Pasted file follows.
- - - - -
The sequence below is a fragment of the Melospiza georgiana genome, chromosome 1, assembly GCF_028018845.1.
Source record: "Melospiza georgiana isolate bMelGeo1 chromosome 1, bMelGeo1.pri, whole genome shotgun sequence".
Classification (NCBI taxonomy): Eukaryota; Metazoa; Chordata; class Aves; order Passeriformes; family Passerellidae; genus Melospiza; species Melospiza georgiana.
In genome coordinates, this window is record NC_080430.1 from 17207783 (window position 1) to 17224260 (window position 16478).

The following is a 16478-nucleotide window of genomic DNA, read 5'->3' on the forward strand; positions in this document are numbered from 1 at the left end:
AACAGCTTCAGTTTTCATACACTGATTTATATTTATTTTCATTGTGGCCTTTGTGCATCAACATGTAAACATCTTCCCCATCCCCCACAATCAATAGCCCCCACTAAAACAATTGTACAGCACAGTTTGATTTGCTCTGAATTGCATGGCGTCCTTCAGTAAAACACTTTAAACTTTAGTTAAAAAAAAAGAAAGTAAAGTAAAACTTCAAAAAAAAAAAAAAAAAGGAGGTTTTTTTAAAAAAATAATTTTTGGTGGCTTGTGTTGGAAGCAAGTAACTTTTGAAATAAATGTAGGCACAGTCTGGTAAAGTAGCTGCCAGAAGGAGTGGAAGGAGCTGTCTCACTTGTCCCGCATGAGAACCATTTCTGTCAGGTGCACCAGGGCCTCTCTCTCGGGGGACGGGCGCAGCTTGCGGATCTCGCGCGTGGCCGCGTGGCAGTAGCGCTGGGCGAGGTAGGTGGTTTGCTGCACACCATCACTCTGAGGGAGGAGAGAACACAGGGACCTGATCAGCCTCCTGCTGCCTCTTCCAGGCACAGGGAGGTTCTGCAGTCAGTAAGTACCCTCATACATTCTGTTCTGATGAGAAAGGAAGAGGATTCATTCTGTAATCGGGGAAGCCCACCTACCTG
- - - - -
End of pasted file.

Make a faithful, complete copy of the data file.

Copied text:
The sequence below is a fragment of the Melospiza georgiana genome, chromosome 1, assembly GCF_028018845.1.
Source record: "Melospiza georgiana isolate bMelGeo1 chromosome 1, bMelGeo1.pri, whole genome shotgun sequence".
Classification (NCBI taxonomy): Eukaryota; Metazoa; Chordata; class Aves; order Passeriformes; family Passerellidae; genus Melospiza; species Melospiza georgiana.
In genome coordinates, this window is record NC_080430.1 from 17207783 (window position 1) to 17224260 (window position 16478).

The following is a 16478-nucleotide window of genomic DNA, read 5'->3' on the forward strand; positions in this document are numbered from 1 at the left end:
AACAGCTTCAGTTTTCATACACTGATTTATATTTATTTTCATTGTGGCCTTTGTGCATCAACATGTAAACATCTTCCCCATCCCCCACAATCAATAGCCCCCACTAAAACAATTGTACAGCACAGTTTGATTTGCTCTGAATTGCATGGCGTCCTTCAGTAAAACACTTTAAACTTTAGTTAAAAAAAAAGAAAGTAAAGTAAAACTTCAAAAAAAAAAAAAAAAAGGAGGTTTTTTTAAAAAAATAATTTTTGGTGGCTTGTGTTGGAAGCAAGTAACTTTTGAAATAAATGTAGGCACAGTCTGGTAAAGTAGCTGCCAGAAGGAGTGGAAGGAGCTGTCTCACTTGTCCCGCATGAGAACCATTTCTGTCAGGTGCACCAGGGCCTCTCTCTCGGGGGACGGGCGCAGCTTGCGGATCTCGCGCGTGGCCGCGTGGCAGTAGCGCTGGGCGAGGTAGGTGGTTTGCTGCACACCATCACTCTGAGGGAGGAGAGAACACAGGGACCTGATCAGCCTCCTGCTGCCTCTTCCAGGCACAGGGAGGTTCTGCAGTCAGTAAGTACCCTCATACATTCTGTTCTGATGAGAAAGGAAGAGGATTCATTCTGTAATCGGGGAAGCCCACCTACCTG